Day 4 Comment
After 261.1 overs, two declarations and three abysmal days, England finally turned up to Brisbane and injected fire into the Ashes.
Of course, it’s all a little too late, but the performance dragged some much-needed momentum back into England’s Ashes campaign. It has exposed some of the weaknesses of the home side that the visitor's shoddy performance has so far masked so effectively. More surprisingly, it has left England with the most miniscule of chances to pull off a draw.
It’s a strange and unnerving thing being a die-hard England fan. Like a twisted form of love, you can be mistreated, uncared for, utterly dismayed and angry for three days, but when offered the smallest signs of care, all is forgiven. Almost without realising it, the acceptance of defeat morphs seamlessly into blind optimism again.
The farce of Australia’s imposed second innings ended with Justin Langer reaching a meaningless century and Ricky Ponting sustaining a back injury. This gave England the impossible task of batting five-and-a-half sessions in an attempt to spare being ridiculed all the way to Adelaide. It was a task that would require patience, composure, skill and the smallest of miracles.
The opening scenes were familiar. Andrew Strauss, for the second time in the match offered little, hooking needlessly down deep to square leg early in the innings for just 11. When Warne dismissed Bell with a slider a duck, England seemed to capitulate. Collingwood also started off unconvincingly, stuck on the crease as if waiting to be dismissed, before the welcome lunch break.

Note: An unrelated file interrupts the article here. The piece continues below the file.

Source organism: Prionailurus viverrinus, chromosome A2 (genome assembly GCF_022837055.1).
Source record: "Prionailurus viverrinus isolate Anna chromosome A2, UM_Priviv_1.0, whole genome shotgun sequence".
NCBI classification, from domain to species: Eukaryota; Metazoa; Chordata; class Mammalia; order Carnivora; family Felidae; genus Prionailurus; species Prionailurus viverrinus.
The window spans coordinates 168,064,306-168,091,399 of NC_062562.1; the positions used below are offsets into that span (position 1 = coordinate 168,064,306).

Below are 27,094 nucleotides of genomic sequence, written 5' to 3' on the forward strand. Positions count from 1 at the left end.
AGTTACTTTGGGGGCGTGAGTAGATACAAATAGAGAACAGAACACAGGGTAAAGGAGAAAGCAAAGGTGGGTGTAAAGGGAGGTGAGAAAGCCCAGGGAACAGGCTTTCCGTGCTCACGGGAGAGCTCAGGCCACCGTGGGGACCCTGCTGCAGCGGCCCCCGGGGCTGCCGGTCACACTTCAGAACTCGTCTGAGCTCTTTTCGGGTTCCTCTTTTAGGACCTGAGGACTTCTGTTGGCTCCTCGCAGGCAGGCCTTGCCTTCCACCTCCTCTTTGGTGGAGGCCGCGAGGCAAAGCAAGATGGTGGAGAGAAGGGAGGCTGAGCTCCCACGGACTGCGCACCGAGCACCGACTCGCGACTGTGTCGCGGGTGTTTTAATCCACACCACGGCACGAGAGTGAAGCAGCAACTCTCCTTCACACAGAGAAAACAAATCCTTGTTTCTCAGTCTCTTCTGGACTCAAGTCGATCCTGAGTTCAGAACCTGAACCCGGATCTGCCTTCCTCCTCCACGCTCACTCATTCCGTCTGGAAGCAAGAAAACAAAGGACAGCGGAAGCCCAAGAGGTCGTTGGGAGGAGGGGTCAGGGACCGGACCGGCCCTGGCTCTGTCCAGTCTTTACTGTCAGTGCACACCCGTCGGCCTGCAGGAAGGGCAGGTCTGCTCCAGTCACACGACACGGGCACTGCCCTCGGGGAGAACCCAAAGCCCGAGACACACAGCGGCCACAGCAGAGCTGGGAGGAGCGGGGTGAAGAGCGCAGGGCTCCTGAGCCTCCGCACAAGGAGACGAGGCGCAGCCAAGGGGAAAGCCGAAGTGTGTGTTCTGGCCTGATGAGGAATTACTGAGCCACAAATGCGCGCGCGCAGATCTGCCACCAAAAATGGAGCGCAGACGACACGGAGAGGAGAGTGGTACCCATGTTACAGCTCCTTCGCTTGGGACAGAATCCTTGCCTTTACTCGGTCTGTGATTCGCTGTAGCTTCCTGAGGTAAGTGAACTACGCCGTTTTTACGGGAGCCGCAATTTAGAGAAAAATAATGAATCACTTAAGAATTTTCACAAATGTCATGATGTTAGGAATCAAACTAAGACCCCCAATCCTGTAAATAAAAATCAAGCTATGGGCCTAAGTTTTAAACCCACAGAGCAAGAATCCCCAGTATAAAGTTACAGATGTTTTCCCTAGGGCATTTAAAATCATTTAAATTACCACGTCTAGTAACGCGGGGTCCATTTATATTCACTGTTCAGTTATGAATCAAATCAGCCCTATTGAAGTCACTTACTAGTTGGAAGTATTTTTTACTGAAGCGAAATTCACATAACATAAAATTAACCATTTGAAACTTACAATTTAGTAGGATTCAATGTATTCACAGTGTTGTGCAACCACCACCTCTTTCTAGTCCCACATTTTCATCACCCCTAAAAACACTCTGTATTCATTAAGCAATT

Whatever talks took place over England’s lunch table had been badly missing two days ago. England took the field looking positive, determined and crucially decisive. Cook battled hard, before being caught at short leg via the inside edge off Warne, and would have learned much from his 43. Pietersen then enjoyed the first classic contest of the series with his pal Shane Warne. After playing himself in with maturity he took the game to the Australians, using his feet well and flicking him through mid wicket before unleashing his trademark slog sweeps.
Together with Collingwood, the pair dominated Australia in a determined 153-run stand. Suddenly with Ponting unable to take the field with his dodgy back and McGrath showing his age with a bruised heel, Australia may have exposed some seeds of doubt. England were finally able to punish them with an authority that has been badly missing since 2005.
Just as he always does though, Warne struck the decisive blow towards the end of the day. Collingwood had played calmly and superbly, but with barely 15 overs left of the day, fell victim to Warne’s trickery, waltzing down the pitch and getting stumped on 96. Flintoff then got to the wicket, stroked a couple of commanding boundaries before mistiming a pull from a Warne long hop and skying it to mid on. It was a cruel blow after such a convincing performance, only firing another nail into England’s coffin.
Australia has been in complete control of this game, but it was vital that England clawed some self-confidence back with a good performance. Tomorrow Pietersen and Jones will need to apply themselves and continue much in the same vain as today, steering the game well into the afternoon at least. And whisper it quietly, but there is mention of rain late tomorrow.